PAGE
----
Kate’s 4-month secondment at NGI, Oslo
Kate Heerema (ESR5) | @ NGI Oslo, Norway (March - June 2019)
From March to the end of June, I spent my time not in Durham, but in Oslo for my secondment at NGI. Over the 4 months, I tried to learn as much as possible about numerical modelling. Numerical modelling can be described as follows: using a variety of equations that form a “rulebook”, and given some standard input values, the computer calculates what the likely scenario is. However, there are usually some unknown variables, simply because we don’t have the data and rely mostly on theory! The system can be quite sensitive to these unknowns – a tiny change of the value can have major consequences for the model output.
Because I was starting from scratch, there was a steep learning curve for me to get even slightly familiar with numerical modelling. Eventually, we set up a model using open source software for computational fluid dynamics – OpenFOAM. With lots of help from Matti Rauter (ESR14), we managed to set up a basic model after 14 days. Although this was far from bug-free, it did enable me to gain an understanding in numerical modelling – including its inherent and continuous debugging. We have now managed to set it up in such a state that I can continue with the model implementation when I get back to Durham.
To me, this 4-month secondment embodied everything possible within SLATE; where we combine knowledge and expertise and try to build bridges between different fields. This is a unique opportunity to combine the expertise of scientists that are usually very segregated. My background is in direct, in-field measurements of turbidity currents. At NGI, the main task was to see if we could translate these measurements into a model that can predict the patterns we see in real-life. Ultimately, the goal is to set up a model that can reproduce real-life turbidity currents, and thereby work towards mitigating risks associated with these hazardous events. However, in order for that to work, the physics and variables need to be accurate enough to capture the complicated reality. In order to do so, we need in-depth knowledge of both the numerical model and the geology.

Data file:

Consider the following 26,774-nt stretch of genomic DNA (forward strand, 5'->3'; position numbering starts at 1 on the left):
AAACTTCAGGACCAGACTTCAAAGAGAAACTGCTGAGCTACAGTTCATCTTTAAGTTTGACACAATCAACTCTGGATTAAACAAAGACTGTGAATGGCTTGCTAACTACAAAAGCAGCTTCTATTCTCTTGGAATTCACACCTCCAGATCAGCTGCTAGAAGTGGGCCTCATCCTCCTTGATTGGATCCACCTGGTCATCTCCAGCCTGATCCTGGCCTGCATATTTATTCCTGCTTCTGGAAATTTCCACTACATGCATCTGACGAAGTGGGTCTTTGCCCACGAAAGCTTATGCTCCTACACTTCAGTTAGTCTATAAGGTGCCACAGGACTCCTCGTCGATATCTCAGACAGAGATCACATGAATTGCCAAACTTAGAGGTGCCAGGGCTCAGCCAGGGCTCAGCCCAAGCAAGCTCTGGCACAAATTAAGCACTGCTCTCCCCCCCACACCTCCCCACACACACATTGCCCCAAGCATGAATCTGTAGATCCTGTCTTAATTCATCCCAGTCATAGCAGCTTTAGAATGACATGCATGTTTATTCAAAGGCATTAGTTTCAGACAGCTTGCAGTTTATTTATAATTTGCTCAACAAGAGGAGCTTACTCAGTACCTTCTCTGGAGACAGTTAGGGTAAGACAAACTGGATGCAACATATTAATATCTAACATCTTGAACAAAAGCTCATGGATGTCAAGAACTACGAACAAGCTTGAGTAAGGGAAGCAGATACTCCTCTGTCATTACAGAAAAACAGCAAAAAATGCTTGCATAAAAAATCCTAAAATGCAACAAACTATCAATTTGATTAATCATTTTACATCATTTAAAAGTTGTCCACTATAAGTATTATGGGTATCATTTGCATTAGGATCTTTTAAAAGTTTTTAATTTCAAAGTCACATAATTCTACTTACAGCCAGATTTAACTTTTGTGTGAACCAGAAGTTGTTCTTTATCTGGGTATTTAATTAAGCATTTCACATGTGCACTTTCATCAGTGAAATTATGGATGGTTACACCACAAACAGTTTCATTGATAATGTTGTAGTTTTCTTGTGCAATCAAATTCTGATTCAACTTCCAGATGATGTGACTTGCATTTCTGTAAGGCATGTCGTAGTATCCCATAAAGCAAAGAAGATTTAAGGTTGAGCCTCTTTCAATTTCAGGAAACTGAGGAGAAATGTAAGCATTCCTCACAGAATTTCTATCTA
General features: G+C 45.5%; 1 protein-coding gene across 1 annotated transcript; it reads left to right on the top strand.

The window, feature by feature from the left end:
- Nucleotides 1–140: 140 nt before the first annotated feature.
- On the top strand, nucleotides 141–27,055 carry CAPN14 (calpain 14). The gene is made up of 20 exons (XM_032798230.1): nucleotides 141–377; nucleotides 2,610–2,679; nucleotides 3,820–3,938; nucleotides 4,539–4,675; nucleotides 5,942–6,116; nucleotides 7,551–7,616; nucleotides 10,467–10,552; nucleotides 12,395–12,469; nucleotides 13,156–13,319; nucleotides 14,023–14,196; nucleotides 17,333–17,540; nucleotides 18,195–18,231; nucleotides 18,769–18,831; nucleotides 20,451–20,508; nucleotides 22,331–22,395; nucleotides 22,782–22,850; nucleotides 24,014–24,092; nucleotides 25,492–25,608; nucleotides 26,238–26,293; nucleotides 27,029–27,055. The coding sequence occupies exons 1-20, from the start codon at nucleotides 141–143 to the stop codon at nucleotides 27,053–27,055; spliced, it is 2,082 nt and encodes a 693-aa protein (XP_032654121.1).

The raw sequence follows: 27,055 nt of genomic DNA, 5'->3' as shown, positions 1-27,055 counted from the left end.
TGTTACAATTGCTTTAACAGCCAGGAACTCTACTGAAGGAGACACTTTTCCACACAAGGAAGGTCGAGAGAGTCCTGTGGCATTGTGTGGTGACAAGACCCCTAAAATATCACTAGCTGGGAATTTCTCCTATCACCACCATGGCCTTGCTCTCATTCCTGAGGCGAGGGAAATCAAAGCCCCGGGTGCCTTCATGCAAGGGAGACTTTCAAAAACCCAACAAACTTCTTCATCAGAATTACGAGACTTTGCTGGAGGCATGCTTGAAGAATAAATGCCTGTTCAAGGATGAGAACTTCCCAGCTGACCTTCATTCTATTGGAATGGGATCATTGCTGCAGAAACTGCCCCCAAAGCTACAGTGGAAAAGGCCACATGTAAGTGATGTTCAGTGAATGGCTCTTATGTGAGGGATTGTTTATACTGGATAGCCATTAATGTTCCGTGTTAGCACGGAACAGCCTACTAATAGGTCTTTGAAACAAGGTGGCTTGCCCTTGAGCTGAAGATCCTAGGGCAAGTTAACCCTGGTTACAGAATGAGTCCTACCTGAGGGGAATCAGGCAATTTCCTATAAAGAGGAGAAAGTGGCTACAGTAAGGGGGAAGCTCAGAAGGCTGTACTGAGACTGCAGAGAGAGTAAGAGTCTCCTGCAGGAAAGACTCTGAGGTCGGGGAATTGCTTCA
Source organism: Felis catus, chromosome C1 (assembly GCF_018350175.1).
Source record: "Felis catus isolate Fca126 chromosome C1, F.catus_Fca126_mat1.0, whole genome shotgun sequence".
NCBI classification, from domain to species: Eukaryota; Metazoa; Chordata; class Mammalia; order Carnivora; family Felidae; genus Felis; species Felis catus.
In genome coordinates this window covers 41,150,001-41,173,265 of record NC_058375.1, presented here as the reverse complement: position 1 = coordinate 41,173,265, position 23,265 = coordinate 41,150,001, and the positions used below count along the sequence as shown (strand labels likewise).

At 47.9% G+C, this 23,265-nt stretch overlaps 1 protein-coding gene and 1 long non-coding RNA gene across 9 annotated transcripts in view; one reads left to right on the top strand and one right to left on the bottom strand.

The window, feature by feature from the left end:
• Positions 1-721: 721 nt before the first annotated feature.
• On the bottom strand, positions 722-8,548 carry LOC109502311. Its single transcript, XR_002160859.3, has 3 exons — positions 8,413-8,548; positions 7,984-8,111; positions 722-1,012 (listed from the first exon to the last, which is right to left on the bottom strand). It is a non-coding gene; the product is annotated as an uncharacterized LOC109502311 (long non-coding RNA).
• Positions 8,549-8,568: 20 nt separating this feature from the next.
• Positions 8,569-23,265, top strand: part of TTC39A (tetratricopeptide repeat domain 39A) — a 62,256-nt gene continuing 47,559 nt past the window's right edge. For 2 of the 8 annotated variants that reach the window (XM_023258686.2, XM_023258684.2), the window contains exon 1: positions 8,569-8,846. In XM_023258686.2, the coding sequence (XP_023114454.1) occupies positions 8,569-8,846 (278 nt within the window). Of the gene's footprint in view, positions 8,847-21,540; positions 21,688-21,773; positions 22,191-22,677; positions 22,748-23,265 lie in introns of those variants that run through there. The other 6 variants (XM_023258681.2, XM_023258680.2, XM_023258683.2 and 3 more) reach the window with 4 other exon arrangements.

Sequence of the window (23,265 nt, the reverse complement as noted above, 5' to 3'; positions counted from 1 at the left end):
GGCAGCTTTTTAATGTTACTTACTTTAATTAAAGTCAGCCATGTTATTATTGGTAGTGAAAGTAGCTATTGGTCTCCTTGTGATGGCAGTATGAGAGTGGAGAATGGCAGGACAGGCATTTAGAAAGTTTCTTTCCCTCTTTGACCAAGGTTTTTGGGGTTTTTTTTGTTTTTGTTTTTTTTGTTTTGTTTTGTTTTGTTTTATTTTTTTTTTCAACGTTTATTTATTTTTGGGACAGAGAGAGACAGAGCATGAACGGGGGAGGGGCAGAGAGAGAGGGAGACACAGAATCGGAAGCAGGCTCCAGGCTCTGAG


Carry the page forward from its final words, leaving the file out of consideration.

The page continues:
My secondment at NGI has been a great way to integrate into Norwegian life. All the people I have worked with over the last few months at the institute have been incredibly welcoming. I also got amazing insights into Norwegian culture (e.g. Vaffel fredag, “Waffle Friday”, is simply a great tradition!), and learnt that it actually does matter which wax you put under your cross-country skis… I am especially thankful to the colleagues that showed me the best bits of Oslo (and surroundings)!
My four months in Oslo also provided me with the opportunity to explore Norway. Oslo is an amazing city – in many ways quite different to Durham. Both, however, have a feel for the outdoors, with close proximity to great nature. Here in Oslo, I was able to go cross-country skiing just by taking the metro; outdoor climbing with a view over the city; and swimming in the Oslo fjord (both in winter and summer). The long weekends in spring made it possible to go tour skiing near Gaustatoppen over Easter, and hiking in Rondane over “Pinse”. I finished off my secondment with a couple of weeks of holiday in Tafjordfjella and Åndalsnes; where I experienced both winter and summer within one week. Åndalsnes was also an interesting place to go as a geoscientist: the Mannen (“The man”) mountains nearby contain a section (Veslemannen, “The little man”, which has a volume of 120-180,000 m3) that is unstable. Veslemannen has been moving and predicted to collapse since 2014, and has kept locals, geoscientists, civil emergency response teams in Norway busy ever since.